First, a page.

Rather than looking at just the Fed's policy stance relative to its largest counterparts for insight on FX advantage, it is worth looking at monetary policy in a more holistic perspective. In fact, the slim relative yield to be found in deflated carry trades seems to draw very little appetite in the trading ranks. While the spread between the Dollar and Euro say is larger than previous years back to the start of the Financial Crisis, the general willingness to accept such anemic returns - chasing yield - seems to be far lower than what we witnessed in the hey-day of risk appetite spurred by complacency. It is that direct question of value relative to cost of monetary policy that is increasingly popping up in regular investor conversation. The costs are more than notional Dollars, Euros, Yen; but also the stability of fiat and banking systems (the EIU warned on European banks stability Wednesday). Alternatively, the added value from more support is difficult to account for given the economic outlook continues to fade and inflation falls short of target all while markets now don't even earn their dubious gains.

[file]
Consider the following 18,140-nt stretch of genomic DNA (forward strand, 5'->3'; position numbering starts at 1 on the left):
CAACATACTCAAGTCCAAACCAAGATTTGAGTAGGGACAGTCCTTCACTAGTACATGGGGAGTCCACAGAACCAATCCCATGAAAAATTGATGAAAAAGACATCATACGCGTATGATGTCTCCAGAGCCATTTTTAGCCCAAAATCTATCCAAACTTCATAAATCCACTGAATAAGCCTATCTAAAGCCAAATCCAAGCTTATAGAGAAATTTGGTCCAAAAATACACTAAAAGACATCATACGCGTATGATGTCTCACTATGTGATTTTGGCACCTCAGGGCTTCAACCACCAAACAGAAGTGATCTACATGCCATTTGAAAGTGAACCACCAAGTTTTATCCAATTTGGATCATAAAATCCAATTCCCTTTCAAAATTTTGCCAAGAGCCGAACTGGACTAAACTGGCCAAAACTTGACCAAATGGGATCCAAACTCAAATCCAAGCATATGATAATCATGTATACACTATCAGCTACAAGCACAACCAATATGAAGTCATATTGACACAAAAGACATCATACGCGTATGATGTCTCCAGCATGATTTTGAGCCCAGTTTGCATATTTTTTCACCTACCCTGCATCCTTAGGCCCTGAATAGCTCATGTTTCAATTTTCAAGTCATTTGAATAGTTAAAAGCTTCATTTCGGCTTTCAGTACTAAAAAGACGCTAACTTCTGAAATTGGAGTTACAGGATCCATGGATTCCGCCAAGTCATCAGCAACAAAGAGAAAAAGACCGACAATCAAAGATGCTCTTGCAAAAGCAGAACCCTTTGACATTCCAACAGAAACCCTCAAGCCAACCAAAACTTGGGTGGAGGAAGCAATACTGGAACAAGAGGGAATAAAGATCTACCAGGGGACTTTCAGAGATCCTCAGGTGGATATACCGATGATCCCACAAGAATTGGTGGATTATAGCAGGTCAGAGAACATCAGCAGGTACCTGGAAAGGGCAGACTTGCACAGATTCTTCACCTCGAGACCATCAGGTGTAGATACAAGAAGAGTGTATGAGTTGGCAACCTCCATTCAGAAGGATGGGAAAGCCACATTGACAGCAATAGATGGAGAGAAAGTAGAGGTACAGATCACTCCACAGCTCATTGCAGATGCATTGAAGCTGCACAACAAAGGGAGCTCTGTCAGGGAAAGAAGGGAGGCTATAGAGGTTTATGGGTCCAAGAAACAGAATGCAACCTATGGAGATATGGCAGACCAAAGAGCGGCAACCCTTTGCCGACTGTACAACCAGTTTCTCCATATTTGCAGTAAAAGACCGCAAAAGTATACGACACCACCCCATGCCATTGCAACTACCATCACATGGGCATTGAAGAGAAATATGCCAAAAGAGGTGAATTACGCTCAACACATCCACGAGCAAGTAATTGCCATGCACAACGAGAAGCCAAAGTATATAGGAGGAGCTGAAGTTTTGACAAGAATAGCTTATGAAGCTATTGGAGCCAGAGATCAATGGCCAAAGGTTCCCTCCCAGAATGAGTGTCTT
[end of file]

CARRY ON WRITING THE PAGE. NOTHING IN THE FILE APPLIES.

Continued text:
A Run of Central Banks
While all of the attention through the first half of this week has been afforded to the Fed, there is actually a wide run of central banks over the 24-hourtransition from Wednesday into Thursday. On the back of the higher profile ECB rate cut (-10bps to -0.50 percent) last week and the Fed's move this past session, we also learned that Brazil's central bank lowered rates -50bps to an all-time low 5.50 percent. This is a large country and frequent carry target. The same can be said of the South African Rand whose Reserve Bank is set to announce policy itself this upcoming session. Meanwhile, the Bank of England (BOE) decision should be watched and processed for future implications; but their attention, like investors', is fixed directly on the outcome of Brexit for the time being.